Do you remember what you were doing in high school? I’m sure a lot of you, like me, spent much of your time in the choir room singing Sondheim medleys in tight unison. Maybe you were rehearsing the national anthem – yes, THAT arrangement – for the football team’s pep rally. Or maybe you started singing to be close to all the cute Sopranos and Altos (you can be honest with me, I won’t blame you).
I’ll tell you a couple things I wasn’t doing – starting a contemporary a cappella group, recording an extremely well produced, full-length album, being nominated for CARA awards, competing in ICHSAs, making music videos, working with big name aca-people like Jessica Freedman from Sonos or the inimitable Chris Diaz of Mouth Off fame. I mean, unless your name is Robert Dietz, this just wasn’t a normal day-to-day thing for most high schoolers.
This is where Centerville High School in Ohio attempts to break the mold. Clearly unsatisfied with being “just another high school group,” Forte has recently released their sophomore album (their second album in two years). The album stands alone among their peers, and competes with the musical quality of some college groups.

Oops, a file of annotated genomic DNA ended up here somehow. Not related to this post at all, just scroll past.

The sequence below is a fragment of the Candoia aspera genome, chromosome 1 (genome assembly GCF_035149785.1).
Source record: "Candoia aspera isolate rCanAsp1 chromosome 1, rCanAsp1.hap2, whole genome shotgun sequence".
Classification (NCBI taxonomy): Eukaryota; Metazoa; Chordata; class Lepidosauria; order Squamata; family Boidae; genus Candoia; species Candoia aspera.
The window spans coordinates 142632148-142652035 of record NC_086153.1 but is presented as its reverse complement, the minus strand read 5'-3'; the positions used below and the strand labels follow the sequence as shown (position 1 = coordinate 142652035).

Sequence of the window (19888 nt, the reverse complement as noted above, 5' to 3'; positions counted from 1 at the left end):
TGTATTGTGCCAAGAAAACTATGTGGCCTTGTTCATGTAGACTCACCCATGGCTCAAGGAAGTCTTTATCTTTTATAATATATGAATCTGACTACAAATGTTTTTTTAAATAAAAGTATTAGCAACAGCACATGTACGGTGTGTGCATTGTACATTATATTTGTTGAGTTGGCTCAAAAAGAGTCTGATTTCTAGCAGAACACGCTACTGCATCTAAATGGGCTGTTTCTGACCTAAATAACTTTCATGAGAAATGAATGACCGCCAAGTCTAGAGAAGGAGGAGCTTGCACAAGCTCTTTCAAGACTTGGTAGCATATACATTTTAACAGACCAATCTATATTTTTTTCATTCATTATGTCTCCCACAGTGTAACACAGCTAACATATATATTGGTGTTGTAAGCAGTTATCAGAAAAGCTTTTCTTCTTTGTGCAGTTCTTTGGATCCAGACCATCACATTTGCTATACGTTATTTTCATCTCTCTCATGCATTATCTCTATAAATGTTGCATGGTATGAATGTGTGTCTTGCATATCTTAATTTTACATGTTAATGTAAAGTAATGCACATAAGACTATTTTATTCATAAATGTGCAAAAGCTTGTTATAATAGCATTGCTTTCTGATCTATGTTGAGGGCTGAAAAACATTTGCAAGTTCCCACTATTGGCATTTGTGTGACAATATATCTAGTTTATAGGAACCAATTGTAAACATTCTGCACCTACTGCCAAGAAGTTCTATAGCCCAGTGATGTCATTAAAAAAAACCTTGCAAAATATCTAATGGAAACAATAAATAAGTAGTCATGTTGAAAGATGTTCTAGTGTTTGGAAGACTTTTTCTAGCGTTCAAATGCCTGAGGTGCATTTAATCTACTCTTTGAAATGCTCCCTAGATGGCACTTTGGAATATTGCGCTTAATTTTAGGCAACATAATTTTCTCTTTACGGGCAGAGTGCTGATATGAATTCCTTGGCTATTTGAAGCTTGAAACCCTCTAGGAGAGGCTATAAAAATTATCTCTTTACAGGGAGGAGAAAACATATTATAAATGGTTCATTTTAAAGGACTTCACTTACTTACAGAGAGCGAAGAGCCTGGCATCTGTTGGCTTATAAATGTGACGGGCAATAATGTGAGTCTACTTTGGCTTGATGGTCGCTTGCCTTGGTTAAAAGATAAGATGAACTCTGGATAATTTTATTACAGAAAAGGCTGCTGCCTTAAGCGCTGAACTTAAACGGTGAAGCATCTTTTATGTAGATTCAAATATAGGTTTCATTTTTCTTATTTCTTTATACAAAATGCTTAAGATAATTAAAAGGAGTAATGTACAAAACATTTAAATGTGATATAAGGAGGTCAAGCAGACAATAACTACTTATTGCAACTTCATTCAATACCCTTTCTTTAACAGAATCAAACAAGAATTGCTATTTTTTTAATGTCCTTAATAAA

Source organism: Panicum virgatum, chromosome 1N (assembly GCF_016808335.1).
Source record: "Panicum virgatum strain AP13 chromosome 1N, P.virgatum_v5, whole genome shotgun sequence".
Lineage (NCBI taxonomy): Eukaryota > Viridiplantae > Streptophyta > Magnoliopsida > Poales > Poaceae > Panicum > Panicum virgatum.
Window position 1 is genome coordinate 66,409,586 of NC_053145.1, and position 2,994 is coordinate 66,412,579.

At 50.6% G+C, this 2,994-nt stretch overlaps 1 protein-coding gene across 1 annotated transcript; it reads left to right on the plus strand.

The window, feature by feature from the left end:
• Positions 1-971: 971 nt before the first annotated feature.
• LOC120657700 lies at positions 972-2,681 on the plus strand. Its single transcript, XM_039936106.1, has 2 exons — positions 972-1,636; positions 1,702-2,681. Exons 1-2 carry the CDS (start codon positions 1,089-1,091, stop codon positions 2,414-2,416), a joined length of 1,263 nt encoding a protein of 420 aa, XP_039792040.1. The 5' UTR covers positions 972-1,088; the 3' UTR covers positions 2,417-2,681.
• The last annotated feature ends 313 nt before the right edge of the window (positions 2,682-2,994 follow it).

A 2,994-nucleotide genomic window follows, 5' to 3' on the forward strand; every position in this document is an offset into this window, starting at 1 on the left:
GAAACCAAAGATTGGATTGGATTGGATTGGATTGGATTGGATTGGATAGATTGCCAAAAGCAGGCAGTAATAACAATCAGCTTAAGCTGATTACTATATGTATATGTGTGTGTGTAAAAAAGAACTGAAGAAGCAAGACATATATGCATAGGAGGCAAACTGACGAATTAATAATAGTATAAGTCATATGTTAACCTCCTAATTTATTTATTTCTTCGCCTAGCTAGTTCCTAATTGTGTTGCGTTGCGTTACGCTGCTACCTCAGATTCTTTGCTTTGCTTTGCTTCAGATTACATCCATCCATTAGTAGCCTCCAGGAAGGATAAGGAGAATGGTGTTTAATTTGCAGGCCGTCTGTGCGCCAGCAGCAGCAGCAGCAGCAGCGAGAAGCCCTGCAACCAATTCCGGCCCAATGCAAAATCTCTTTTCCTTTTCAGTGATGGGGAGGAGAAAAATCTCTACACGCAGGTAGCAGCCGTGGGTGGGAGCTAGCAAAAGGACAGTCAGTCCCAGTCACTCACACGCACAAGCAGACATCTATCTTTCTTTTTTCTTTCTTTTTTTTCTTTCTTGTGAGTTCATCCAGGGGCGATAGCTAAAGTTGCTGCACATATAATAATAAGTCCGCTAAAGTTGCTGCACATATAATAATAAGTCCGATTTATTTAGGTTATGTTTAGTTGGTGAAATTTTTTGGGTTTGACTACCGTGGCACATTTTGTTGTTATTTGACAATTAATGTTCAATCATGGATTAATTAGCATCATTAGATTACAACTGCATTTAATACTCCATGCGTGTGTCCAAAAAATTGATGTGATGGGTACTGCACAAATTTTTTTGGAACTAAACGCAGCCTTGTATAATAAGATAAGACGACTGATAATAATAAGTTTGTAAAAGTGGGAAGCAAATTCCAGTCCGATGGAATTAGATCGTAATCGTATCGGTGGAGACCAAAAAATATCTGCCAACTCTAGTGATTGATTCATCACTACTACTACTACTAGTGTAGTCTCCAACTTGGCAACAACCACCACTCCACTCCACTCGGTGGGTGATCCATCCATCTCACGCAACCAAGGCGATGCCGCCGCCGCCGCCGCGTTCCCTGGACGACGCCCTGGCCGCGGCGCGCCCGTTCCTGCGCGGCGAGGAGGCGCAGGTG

The first track kicks you in the face – Dynamite by Taio Cruz. Admittedly, I had to keep reminding myself (throughout the entire album really) that this is a high school group. This track is just deliciously lush with incredible moments. Tristin Boykin kills the verses with a real street feel, and when Sonia Mehta busts in with the chorus, the sound just melts like an M&M – in your ears, but not in your hand… okay, I admit that metaphor falls apart a bit, but you know what I mean. My only qualm with the track is that the solo is lost in the mix on the second half of each verse and on the second “on and on and on” in the pre-choruses, which creates a lackluster transition into the choruses.
“Jar of Hearts” by Christina Perry follows up the first track. This is a great arrangement by Bryan Sharpe – simple, but elegant. Jensen Pennock has a beautiful voice that fits the solo well. The second verse and the bridge are especially heartfelt, however, it feels like it takes her until then to get into song. The choruses feel like they are lacking in the passion that is so clear in the words – “Who do you think you are?” and one of my favorite lines “You’re gonna catch a cold from the ice inside your soul.” I mean, that is some heavy shit! Anyone can sing a song, but real music stirs the listener in their seats, makes them uncomfortable, and I miss that on the choruses.